Last week HUD released its Point in Time count, which estimates the prevalence of homelessness nationwide on a single night in early 2012. Homeless counts were stagnant between 2011 and 2012, which appears to be an indication that targeted efforts to prevent and reduce homelessness are working. This suggests that the Homelessness Prevention and Rapid Rehousing program, for example, has had the positive and intended effect of offsetting the drag of a slow economy and persistently high unemployment rates.
There was some brighter news in the report as well. Significant drops of approximately 7 percent were reported both for people who have been chronically homeless and for homeless veterans. It is positive to see focused efforts achieving results for homeless people with very high challenges to housing stability. HUD’s report credits improved efforts to chronically homeless people and veterans out of shelter systems.
CSH believes targeted permanent housing resources to long-term stayers in the shelter system is an efficient use of funds given their typically high usage of very costly public systems such as emergency rooms and other public institutions. Additionally, offering supportive housing to people who have been chronically homeless, who’ve stayed long periods in the shelter system, will free beds for those who are experiencing short term and emergency needs. For the first time since counts were conducted chronic homelessness dropped below 100,000 persons nationally.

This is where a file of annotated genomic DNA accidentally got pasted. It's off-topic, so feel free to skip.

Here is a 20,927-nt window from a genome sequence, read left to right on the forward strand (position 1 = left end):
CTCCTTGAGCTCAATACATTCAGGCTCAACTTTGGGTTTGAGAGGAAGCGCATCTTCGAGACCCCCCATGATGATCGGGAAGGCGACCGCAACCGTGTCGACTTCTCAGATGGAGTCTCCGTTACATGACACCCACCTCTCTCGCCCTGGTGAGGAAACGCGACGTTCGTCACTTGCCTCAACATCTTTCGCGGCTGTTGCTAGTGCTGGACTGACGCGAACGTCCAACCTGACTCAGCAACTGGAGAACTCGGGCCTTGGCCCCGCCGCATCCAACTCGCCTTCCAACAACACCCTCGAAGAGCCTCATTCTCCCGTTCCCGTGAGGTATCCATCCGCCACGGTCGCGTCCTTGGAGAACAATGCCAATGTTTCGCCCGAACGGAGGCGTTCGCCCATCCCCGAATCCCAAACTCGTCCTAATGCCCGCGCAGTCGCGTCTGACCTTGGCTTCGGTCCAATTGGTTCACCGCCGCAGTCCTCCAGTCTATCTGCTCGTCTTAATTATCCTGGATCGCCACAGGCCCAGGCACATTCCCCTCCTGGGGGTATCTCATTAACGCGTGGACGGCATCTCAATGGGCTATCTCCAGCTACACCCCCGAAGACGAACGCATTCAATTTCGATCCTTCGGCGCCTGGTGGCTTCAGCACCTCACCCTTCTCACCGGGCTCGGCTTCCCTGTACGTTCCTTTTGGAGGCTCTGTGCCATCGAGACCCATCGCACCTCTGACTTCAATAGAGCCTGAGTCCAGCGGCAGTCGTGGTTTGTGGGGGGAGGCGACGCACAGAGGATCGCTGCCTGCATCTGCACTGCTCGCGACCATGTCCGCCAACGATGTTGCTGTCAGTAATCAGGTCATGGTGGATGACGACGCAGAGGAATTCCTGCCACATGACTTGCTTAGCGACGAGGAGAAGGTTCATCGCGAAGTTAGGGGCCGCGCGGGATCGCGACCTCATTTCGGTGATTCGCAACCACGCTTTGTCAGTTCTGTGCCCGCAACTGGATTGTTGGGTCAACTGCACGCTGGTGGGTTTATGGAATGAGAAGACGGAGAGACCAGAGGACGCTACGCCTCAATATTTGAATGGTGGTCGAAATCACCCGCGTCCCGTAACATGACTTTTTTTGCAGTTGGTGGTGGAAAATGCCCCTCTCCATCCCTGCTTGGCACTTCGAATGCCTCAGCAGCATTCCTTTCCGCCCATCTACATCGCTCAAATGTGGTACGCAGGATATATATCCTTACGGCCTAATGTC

So while we see a stagnant Point in Time count, we can and should appreciate all the efforts that have gone into stemming the tides of new homelessness and the targeted efforts that have ending long term homelessness. So let’s keep working together to help achieve the goals of Opening Doors, the comprehensive federal plan to end homeless.